Androgens also are aromatized to estrogen and the location of aromatase and ERs therefore will impact on actions of testosterone. In fact, vascular and endothelial protection seen with testosterone supplementation is dependent on aromatization to estrogen.59,60 There are also nongenomic actions of androgens including a rapidly occurring vasodilation that does not require AR.53

SUMMARY AND RECOMMENDATIONS

Endogenous estrogens certainly have many positive effects on the cardiovascular system and kidney but estrogen acts via multiple pathways, not all of which are beneficial. There are little data available to allow the development of recommendations for use of HRT. There are 2 clinical studies that suggest that HRT may worsen proteinuria and accelerate the age-dependent decline in renal function in postmenopausal women.61,62 In contrast, Agarwal et al63 reported no deleterious actions of HRT and in fact observed reductions in proteinuria. Both major clinical trials that suggested that HRT increases cardiovascular risk used oral-conjugated equine estrogens, which have less predictable actions than estradiol.30-32,64 Importantly, only oral HRT was associated with accelerated loss of renal function in the study by Ahmed et al.62 Thus, it seems reasonable to favor transdermal or transvaginal administration of 17β-estradiol and to avoid the oral administration route and the use of conjugated equine estrogens. Also, the timing of beginning HRT is important32 and it is wise to avoid beginning HRT in women who are many years postmenopausal.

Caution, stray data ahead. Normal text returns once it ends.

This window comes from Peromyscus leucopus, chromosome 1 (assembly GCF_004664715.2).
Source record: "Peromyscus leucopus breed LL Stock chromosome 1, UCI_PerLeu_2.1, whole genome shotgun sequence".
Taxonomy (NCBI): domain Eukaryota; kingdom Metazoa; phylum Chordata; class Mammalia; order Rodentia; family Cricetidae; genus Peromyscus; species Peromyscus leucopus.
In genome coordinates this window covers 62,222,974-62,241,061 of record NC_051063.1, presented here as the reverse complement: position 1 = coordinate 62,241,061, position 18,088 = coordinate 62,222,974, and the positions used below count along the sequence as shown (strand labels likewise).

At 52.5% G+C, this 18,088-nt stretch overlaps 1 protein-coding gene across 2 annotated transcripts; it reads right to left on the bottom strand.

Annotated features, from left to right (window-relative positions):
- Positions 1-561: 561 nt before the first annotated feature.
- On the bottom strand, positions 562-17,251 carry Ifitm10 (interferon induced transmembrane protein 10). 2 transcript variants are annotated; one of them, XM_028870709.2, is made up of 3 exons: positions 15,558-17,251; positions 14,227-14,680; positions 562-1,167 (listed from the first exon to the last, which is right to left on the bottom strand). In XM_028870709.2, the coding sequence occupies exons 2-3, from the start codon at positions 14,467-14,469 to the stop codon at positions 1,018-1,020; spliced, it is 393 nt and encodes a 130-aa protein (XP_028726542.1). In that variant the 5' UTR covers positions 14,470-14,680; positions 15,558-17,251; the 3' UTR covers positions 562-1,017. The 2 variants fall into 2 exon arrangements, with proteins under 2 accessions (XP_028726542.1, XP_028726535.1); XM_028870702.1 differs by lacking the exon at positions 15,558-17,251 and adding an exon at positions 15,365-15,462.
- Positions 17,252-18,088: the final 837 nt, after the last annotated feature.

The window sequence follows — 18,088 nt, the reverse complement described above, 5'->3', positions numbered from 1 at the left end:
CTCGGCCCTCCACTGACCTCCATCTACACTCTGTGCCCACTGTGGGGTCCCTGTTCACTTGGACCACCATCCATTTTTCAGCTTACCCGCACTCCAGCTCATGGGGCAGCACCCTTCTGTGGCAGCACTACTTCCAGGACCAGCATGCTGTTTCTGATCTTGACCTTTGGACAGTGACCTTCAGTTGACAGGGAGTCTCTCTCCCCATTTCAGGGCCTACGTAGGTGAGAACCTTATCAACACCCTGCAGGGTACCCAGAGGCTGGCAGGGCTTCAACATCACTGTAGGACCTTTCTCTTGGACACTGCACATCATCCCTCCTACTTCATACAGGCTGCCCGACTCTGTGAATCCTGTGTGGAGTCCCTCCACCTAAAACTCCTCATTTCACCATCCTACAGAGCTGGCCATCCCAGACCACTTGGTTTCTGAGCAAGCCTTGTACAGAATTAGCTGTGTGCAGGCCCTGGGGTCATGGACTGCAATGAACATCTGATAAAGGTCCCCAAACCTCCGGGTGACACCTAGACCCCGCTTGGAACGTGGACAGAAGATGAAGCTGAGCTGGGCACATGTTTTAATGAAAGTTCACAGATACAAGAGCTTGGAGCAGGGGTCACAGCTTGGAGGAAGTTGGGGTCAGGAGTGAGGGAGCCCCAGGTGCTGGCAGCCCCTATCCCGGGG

Androgens often cause cardiovascular risk and exacerbate kidney damage in experimental animals, but in clinical studies higher androgen levels seem to associate with better cardiovascular health in men; the association still is controversial in women. There are likely to be both beneficial and damaging actions of androgens on the cardiovascular system. There are little clinical data on the actions of androgens on the kidney.

SEX STEROIDS, AGING, AND THE NO SYSTEM

Vascular NO is vasodilatory, inhibits growth of contractile cells as well as extracellular matrix production, and also inhibits renal sodium reabsorption.65,66 Chronic NO deficiency results in hypertension, a profibrotic state, and contributes to injury progression in many types of CKD.65 The contribution of NO deficiency to the development of age-dependent CKD is discussed later.

Total NO production (estimated from the urinary excretion of NOX = NO2 + NO3; the stable oxidation products of NO from UNOXV) decreases in the aging male SD rat as CKD develops whereas in the aging female there is little CKD and total NO production is maintained (Fig. 3).67,68 NO production also correlates inversely with kidney damage in the aging male Fischer 344 rat; on normal protein intake, UNOXV decreases and kidney damage develops while protein restriction is associated with preserved UNOXV and structure.69 In man UNOXV decreases with age,70,71 although this effect is lost on both low or high sodium intake.70 The decrease in UNOXV correlates with developing endothelial dysfunction in men71 and although there is no clinical data on sex differences in UNOXV with aging, endothelial dysfunction is delayed in aging women versus men.72 Premenopausal women make more NO than similarly aged men,73 and young adult female rat kidney contains more NO synthase than males.74